In the early days of dot-com, Charles Cohen created one of the first online currencies. In its heyday, the now-defunct Beenz.com garnered more than five million registrations in an 18-month span with users earning “beenz” through purchases and redeeming them for other products and services. At one point, the company was valued at $300 million and had offices in 12 countries.
One United Kingdom Financial Services Authority raid and a few other mishaps later, Mr. Cohen’s wildly successful brainchild reportedly sold in a “multi-million dollar” deal to an American marketing agency in late 2001. This past June, the company was highlighted by CNET as one of the top 10 “greatest defunct Web sites and dotcom disasters.”
Since then, Mr. Cohen has put the past behind him. He wrote a book called “Corporate Vices: What’s gone wrong with business,” which he describes as “a study of rotten business cultures that produced the dotcom boom.”
He also created a new day job in 2003 as chief executive of Probability, a publicly traded mobile gambling company. In the 2007 fiscal year, net gaming revenue, which comprises the lion's share of the company’s total revenue, was up 152 percent at £3.1 million.
On Monday Mr. Cohen sat down with IGamingNews for a candid telephone interview. Even though he was open to discussing just about anything, he laughed at most of the questions: "I can’t believe that people are even the slightest bit interested in this stuff."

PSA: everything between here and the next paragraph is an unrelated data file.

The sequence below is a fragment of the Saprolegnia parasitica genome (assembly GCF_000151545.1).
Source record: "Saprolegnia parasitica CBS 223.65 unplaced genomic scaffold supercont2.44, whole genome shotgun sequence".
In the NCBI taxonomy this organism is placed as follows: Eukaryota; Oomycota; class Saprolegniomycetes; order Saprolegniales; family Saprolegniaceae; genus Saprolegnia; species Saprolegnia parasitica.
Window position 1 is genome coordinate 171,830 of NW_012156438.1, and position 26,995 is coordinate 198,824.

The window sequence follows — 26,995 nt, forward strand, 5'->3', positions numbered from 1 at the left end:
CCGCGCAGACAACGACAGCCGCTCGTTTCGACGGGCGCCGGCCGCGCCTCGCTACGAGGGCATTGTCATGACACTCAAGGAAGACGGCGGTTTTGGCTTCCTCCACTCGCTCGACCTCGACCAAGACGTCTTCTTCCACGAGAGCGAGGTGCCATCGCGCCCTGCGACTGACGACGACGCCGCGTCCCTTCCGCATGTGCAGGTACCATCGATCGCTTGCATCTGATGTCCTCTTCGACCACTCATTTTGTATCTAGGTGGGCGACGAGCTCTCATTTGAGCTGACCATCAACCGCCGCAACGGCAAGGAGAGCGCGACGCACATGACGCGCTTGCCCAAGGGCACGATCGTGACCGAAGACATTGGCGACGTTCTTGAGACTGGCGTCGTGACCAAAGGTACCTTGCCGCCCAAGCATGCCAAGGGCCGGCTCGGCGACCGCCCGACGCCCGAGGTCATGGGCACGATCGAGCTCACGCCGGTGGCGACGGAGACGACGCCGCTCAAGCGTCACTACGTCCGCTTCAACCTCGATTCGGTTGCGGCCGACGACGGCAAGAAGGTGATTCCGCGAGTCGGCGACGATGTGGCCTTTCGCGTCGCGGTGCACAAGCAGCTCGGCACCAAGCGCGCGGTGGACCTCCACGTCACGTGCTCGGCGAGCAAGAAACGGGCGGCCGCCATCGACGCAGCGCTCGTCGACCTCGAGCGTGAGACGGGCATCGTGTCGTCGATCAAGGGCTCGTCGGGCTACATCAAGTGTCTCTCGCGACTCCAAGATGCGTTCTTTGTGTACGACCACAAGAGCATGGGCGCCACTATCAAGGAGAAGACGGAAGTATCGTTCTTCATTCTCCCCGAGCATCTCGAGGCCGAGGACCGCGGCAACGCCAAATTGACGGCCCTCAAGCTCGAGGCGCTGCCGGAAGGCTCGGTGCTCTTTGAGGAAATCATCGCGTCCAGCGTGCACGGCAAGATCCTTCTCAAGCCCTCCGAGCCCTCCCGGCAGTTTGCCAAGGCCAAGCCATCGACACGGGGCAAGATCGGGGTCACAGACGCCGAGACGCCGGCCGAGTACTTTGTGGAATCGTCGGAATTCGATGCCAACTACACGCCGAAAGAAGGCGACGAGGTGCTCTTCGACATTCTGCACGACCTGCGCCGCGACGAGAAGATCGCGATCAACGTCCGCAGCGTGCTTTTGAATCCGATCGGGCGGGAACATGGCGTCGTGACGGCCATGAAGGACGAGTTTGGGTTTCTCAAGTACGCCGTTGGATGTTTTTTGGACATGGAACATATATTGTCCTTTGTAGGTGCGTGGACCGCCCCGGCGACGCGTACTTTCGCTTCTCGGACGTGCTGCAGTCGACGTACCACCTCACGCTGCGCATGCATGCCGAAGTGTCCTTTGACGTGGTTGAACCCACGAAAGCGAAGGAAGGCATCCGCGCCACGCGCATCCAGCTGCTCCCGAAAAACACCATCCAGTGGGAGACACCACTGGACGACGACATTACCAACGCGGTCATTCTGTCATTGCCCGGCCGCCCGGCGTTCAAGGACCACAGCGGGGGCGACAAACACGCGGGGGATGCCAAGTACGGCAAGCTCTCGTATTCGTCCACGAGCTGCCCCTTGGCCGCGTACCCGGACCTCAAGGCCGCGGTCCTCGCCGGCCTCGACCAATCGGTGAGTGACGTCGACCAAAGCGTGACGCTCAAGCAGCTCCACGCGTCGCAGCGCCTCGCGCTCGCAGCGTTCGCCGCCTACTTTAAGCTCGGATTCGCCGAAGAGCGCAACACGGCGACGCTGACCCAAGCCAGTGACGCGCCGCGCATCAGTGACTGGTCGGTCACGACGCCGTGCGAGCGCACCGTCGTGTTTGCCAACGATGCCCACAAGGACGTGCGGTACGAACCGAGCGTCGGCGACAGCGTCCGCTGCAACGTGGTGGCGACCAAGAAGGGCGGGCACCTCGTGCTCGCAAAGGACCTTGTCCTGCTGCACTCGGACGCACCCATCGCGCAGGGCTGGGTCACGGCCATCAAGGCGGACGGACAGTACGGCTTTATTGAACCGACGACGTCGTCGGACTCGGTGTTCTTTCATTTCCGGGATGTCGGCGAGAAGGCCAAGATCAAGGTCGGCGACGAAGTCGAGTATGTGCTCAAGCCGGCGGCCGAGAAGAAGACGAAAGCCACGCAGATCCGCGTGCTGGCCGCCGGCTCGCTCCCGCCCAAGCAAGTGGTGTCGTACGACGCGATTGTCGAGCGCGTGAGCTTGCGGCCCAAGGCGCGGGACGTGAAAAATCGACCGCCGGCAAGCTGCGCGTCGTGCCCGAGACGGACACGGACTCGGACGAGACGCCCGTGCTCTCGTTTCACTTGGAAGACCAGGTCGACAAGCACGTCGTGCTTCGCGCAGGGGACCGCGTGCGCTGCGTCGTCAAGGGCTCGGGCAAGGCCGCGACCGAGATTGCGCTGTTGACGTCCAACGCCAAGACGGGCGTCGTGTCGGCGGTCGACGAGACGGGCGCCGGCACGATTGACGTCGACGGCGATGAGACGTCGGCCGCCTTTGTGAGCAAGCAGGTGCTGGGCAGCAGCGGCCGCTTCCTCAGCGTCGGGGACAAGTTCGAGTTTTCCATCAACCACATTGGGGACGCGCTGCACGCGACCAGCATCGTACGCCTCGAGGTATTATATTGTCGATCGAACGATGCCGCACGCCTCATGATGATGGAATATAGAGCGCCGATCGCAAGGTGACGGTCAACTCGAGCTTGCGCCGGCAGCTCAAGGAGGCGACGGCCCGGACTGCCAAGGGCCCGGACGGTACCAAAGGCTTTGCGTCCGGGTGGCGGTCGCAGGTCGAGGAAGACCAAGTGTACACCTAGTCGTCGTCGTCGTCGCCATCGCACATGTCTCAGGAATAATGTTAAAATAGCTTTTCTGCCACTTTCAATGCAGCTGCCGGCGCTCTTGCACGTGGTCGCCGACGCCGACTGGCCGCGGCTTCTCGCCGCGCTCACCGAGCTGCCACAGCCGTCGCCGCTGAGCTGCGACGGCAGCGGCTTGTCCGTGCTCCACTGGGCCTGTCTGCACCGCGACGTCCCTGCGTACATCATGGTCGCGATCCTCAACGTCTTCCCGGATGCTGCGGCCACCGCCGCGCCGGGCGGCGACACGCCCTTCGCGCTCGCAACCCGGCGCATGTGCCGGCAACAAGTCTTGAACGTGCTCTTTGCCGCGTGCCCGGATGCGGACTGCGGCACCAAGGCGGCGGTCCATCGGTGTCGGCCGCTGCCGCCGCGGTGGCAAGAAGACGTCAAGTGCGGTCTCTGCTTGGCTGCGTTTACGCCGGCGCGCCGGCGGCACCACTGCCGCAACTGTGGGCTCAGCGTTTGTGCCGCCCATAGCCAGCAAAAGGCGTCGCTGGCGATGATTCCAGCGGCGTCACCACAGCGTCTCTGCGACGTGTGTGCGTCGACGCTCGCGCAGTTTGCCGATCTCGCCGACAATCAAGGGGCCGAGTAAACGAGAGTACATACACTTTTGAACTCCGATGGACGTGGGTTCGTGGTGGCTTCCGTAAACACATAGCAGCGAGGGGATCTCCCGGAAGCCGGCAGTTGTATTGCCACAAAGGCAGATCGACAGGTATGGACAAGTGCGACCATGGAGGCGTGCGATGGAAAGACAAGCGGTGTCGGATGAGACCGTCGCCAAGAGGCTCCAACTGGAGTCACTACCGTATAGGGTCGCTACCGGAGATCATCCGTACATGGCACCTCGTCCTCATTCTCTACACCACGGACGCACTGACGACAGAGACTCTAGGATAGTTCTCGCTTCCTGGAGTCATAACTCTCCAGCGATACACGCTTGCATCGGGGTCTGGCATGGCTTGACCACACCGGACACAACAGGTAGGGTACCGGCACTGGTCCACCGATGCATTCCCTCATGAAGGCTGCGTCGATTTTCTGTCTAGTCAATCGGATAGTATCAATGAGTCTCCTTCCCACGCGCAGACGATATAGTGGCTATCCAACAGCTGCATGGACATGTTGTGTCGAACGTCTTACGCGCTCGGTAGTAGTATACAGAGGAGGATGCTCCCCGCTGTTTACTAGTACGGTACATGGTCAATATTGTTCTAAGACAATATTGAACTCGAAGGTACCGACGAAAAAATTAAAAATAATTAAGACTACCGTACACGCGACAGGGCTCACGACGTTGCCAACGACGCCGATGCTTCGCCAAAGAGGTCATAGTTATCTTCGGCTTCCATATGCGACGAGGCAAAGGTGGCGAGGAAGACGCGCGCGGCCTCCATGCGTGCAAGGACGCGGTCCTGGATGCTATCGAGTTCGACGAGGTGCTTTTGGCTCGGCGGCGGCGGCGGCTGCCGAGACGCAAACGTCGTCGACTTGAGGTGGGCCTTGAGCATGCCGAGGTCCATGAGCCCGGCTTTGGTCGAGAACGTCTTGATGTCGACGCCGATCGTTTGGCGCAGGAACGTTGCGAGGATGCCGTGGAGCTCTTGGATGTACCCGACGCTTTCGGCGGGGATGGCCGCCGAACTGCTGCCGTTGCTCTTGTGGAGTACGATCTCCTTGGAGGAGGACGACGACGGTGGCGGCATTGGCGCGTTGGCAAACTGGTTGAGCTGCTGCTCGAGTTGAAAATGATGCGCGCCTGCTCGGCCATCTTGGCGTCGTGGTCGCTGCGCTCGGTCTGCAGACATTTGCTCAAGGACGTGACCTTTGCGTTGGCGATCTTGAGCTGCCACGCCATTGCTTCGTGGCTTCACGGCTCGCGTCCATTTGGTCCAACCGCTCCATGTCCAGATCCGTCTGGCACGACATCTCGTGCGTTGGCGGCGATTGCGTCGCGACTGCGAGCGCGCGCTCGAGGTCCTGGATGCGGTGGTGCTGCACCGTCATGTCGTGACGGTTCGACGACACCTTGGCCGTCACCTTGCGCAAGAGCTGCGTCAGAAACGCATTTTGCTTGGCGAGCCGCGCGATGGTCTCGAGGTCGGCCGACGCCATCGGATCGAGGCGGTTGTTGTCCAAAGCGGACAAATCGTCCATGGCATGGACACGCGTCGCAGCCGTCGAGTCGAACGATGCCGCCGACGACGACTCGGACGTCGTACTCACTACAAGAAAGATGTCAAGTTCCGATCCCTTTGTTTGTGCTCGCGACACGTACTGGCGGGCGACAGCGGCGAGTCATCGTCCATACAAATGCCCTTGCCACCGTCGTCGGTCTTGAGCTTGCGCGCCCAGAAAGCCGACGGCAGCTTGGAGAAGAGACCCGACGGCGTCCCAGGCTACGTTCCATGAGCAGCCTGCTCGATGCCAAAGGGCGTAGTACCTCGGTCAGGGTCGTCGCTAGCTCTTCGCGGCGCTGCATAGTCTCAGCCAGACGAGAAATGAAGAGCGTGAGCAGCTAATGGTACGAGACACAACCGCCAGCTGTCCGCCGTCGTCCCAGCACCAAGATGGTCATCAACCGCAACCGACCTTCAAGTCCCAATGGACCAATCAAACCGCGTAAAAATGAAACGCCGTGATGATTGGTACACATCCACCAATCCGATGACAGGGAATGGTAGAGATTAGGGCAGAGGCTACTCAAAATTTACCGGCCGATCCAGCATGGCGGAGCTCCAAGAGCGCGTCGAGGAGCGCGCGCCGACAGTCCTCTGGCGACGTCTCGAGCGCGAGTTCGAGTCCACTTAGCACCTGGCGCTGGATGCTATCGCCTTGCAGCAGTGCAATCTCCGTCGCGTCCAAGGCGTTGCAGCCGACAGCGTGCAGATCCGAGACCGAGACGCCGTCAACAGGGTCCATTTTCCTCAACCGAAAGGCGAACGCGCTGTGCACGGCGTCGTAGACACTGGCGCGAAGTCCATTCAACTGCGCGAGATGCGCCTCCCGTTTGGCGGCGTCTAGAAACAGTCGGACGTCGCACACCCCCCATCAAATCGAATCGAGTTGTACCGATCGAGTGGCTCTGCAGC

Q: How did you get involved in the I-gaming industry?
A: Well, it’s not legal to deal drugs, and my mother wasn’t too happy about pornography … no, I’m just joking.
Initially I was interested in mobile as a platform for games generally. And then I was introduced to the idea of mobile lotteries. That turned into instant-win cash games on the mobile, and then it became I-gaming on the mobile.
Q: Looking back, what did you see yourself doing as a child when you "grew up"? How is it different now?
I don’t remember. I have no idea. The concept of “growing up” didn’t occur to me. Why grow up? Even my kids don’t really think of growing up at all -- they would rather not.
Q: What would you be doing if the Internet had never been invented?
A: Oh, that’s a good question, isn’t it? I was around when it happened. I would probably have had a career in something like journalism or possibly politics, which is what I started doing when I left the university. I say that without any thought whatsoever.
Q: What’s the best part about working in the I-gaming industry?
A: The best thing about it, certainly from where I’m standing, is being able to apply a whole range of different bits of knowledge and disciplines. So everything from technology to understanding the probability, gaming regulations and rules, payments -- everything that is involved in gaming businesses and technology businesses and turning them into a game that people actually enjoy playing even when they are not making money out of it.